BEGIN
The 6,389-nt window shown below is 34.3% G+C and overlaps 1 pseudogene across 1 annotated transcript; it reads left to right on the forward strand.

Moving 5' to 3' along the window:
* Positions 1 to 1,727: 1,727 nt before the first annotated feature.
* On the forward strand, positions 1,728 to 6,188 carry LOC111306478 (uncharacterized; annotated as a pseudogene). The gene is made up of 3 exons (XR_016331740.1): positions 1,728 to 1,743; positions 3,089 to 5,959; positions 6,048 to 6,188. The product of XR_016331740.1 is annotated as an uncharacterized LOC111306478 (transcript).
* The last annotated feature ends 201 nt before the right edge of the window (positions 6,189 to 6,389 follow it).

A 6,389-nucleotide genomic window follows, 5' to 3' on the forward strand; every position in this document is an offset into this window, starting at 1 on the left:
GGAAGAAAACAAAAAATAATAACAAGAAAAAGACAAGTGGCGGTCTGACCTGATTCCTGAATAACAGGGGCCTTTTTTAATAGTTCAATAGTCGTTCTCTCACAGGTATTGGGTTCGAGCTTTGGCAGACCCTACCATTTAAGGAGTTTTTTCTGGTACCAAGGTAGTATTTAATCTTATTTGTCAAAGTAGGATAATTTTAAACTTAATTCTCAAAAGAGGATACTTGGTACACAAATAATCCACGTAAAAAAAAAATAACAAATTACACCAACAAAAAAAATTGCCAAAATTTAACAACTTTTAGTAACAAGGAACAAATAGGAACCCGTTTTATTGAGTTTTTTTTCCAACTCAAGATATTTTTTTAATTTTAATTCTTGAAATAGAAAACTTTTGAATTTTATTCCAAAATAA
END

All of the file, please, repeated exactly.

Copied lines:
The 6,389-nt window shown below is 34.3% G+C and overlaps 1 pseudogene across 1 annotated transcript; it reads left to right on the forward strand.

Moving 5' to 3' along the window:
* Positions 1 to 1,727: 1,727 nt before the first annotated feature.
* On the forward strand, positions 1,728 to 6,188 carry LOC111306478 (uncharacterized; annotated as a pseudogene). The gene is made up of 3 exons (XR_016331740.1): positions 1,728 to 1,743; positions 3,089 to 5,959; positions 6,048 to 6,188. The product of XR_016331740.1 is annotated as an uncharacterized LOC111306478 (transcript).
* The last annotated feature ends 201 nt before the right edge of the window (positions 6,189 to 6,389 follow it).

A 6,389-nucleotide genomic window follows, 5' to 3' on the forward strand; every position in this document is an offset into this window, starting at 1 on the left:
GGAAGAAAACAAAAAATAATAACAAGAAAAAGACAAGTGGCGGTCTGACCTGATTCCTGAATAACAGGGGCCTTTTTTAATAGTTCAATAGTCGTTCTCTCACAGGTATTGGGTTCGAGCTTTGGCAGACCCTACCATTTAAGGAGTTTTTTCTGGTACCAAGGTAGTATTTAATCTTATTTGTCAAAGTAGGATAATTTTAAACTTAATTCTCAAAAGAGGATACTTGGTACACAAATAATCCACGTAAAAAAAAAATAACAAATTACACCAACAAAAAAAATTGCCAAAATTTAACAACTTTTAGTAACAAGGAACAAATAGGAACCCGTTTTATTGAGTTTTTTTTCCAACTCAAGATATTTTTTTAATTTTAATTCTTGAAATAGAAAACTTTTGAATTTTATTCCAAAATAA